The crisis in Russian-European relations in the past few years has largely been caused by a conflict in basic values. The values that Europe has been increasingly accepting were not to Russia’s liking and vice versa. Moreover, the development of European integration caused distortions in its decision-making system, making Europe a somewhat uncomfortable partner. The anti-Nazi parties that came to power in the leading EU countries after World War II gradually developed into rigid elites and bureaucracy. Talking to them became more difficult; they simply did not want to hear what Russia had to say.
Today, these distortions are likely to be corrected and the initial atmosphere of the holiday restored, at least to some extent. However, it is very difficult to predict the strategic consequences of this. This applies to Russia as well. Russia will have to reconsider some of its basic values, one of which is “our Victory Day.” After all, the forces that are coming to power in European countries are much closer in spirit to those against whom the people of Russia fought the mortal struggle in 1941-1945.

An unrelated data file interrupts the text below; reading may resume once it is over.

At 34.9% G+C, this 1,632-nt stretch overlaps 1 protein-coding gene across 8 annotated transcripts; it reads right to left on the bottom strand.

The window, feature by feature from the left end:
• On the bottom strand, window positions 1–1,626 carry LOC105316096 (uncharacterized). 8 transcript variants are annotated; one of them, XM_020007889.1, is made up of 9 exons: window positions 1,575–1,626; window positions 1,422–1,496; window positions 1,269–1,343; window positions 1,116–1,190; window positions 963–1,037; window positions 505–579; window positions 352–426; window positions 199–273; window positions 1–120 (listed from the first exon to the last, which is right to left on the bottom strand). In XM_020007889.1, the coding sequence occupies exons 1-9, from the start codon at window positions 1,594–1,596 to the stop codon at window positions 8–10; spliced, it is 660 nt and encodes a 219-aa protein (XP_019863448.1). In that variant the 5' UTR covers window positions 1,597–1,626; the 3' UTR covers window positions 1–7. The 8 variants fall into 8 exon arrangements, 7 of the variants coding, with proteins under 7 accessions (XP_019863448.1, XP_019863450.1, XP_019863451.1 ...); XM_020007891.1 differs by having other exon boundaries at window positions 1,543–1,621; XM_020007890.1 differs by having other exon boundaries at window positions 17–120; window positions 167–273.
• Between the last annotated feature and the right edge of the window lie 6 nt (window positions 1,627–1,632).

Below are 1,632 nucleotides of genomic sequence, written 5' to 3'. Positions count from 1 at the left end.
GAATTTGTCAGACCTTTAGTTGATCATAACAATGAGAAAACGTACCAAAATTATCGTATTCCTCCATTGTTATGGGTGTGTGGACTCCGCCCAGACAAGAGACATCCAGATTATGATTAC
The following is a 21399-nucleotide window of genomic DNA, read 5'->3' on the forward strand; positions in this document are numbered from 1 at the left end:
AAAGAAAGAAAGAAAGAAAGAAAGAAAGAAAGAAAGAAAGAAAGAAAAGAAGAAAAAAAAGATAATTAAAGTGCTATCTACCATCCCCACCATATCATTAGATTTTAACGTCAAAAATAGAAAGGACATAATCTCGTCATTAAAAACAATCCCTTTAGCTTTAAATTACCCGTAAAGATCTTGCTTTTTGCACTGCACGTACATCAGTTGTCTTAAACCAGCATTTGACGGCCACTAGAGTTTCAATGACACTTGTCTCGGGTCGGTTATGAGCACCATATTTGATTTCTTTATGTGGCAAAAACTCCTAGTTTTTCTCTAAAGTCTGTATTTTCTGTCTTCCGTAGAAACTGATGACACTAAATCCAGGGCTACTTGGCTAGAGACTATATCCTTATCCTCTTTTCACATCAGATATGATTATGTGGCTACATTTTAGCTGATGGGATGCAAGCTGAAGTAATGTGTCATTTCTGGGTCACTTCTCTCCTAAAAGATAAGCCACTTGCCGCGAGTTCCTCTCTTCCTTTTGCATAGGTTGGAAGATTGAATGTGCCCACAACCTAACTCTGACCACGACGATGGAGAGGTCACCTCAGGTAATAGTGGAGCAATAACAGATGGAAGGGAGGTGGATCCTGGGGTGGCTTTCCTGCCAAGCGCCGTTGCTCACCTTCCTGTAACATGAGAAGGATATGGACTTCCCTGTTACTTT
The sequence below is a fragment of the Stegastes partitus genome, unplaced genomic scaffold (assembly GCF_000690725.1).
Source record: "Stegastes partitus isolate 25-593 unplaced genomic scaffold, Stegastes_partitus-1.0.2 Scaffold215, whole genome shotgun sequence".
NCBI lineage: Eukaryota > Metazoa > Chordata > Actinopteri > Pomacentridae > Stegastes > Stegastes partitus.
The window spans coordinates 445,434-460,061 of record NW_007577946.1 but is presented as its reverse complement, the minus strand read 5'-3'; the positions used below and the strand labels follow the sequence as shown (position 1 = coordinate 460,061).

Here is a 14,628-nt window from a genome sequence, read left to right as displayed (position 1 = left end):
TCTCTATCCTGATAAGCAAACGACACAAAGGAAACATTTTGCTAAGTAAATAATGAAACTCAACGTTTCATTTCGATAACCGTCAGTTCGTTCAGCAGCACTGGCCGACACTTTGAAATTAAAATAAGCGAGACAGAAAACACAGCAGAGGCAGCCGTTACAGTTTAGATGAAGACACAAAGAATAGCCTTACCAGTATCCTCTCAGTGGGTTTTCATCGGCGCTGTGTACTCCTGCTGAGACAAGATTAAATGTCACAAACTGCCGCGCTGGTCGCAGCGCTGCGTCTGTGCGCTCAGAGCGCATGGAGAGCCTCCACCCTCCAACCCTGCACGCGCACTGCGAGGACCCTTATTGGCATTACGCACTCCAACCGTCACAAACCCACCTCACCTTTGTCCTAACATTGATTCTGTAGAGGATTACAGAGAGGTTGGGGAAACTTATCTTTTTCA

There can be two responses to this: we can either shut our eyes to the fact that hypocritical Europe is being replaced with nationalist Europe or accept it and calmly react to the manifestations of European politics that seemed to Russia absolutely unacceptable just several years ago. This change can be seen in the meeting of representatives of some right-wing parties, with the participation of the Marine Le Pen’s National Rally, which is friendly to Russia. It took place in Tallinn early last week and was hosted by the hospitable Estonian party EKRE, notorious for its anti-Russia statements.
Importantly, the backbone of the future right-wing faction will be formed by deputies from large EU countries – the French National Rally (formerly Marine Le Pen’s National Front) and the Italian League – now the most influential party in the Apennines. This is no longer a joke, and they cannot be marginalized, as they have been in the past by the conventional elite. In all probability, they will be supported by Hungary’s ruling party Fidesz, the Alternative for Germany, and rightist parties from Austria and smaller European countries, such as the same EKRE. As a result, they could establish a fairly strong coalition, the parties to which will share a number of fundamental views. There may be few of them, three or four, but their emergence as a single platform at the pan-European level will become a truly revolutionary event for the EU.